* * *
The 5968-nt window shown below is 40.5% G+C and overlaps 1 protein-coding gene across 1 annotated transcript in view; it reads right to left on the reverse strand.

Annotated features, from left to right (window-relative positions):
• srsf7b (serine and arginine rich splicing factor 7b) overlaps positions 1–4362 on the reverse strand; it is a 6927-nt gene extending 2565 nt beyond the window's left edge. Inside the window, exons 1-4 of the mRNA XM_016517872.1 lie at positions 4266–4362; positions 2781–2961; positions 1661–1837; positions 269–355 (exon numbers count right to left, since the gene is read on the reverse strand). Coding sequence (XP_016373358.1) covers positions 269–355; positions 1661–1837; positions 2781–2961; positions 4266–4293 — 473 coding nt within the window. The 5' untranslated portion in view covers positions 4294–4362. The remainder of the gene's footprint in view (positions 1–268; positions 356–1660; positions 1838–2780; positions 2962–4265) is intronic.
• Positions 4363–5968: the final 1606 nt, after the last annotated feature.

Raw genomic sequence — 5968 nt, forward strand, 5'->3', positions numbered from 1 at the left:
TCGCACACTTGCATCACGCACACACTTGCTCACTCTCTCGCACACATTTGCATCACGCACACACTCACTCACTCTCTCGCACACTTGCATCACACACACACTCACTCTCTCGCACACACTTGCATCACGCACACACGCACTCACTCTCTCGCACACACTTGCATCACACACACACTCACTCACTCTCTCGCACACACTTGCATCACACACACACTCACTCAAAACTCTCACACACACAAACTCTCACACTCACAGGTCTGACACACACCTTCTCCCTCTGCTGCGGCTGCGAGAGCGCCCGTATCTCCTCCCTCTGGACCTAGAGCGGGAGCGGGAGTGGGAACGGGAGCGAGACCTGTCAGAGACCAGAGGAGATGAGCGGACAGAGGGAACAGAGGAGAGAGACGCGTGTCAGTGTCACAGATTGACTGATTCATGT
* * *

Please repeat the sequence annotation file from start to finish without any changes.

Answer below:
The 5968-nt window shown below is 40.5% G+C and overlaps 1 protein-coding gene across 1 annotated transcript in view; it reads right to left on the reverse strand.

Annotated features, from left to right (window-relative positions):
• srsf7b (serine and arginine rich splicing factor 7b) overlaps positions 1–4362 on the reverse strand; it is a 6927-nt gene extending 2565 nt beyond the window's left edge. Inside the window, exons 1-4 of the mRNA XM_016517872.1 lie at positions 4266–4362; positions 2781–2961; positions 1661–1837; positions 269–355 (exon numbers count right to left, since the gene is read on the reverse strand). Coding sequence (XP_016373358.1) covers positions 269–355; positions 1661–1837; positions 2781–2961; positions 4266–4293 — 473 coding nt within the window. The 5' untranslated portion in view covers positions 4294–4362. The remainder of the gene's footprint in view (positions 1–268; positions 356–1660; positions 1838–2780; positions 2962–4265) is intronic.
• Positions 4363–5968: the final 1606 nt, after the last annotated feature.

Raw genomic sequence — 5968 nt, forward strand, 5'->3', positions numbered from 1 at the left:
TCGCACACTTGCATCACGCACACACTTGCTCACTCTCTCGCACACATTTGCATCACGCACACACTCACTCACTCTCTCGCACACTTGCATCACACACACACTCACTCTCTCGCACACACTTGCATCACGCACACACGCACTCACTCTCTCGCACACACTTGCATCACACACACACTCACTCACTCTCTCGCACACACTTGCATCACACACACACTCACTCAAAACTCTCACACACACAAACTCTCACACTCACAGGTCTGACACACACCTTCTCCCTCTGCTGCGGCTGCGAGAGCGCCCGTATCTCCTCCCTCTGGACCTAGAGCGGGAGCGGGAGTGGGAACGGGAGCGAGACCTGTCAGAGACCAGAGGAGATGAGCGGACAGAGGGAACAGAGGAGAGAGACGCGTGTCAGTGTCACAGATTGACTGATTCATGT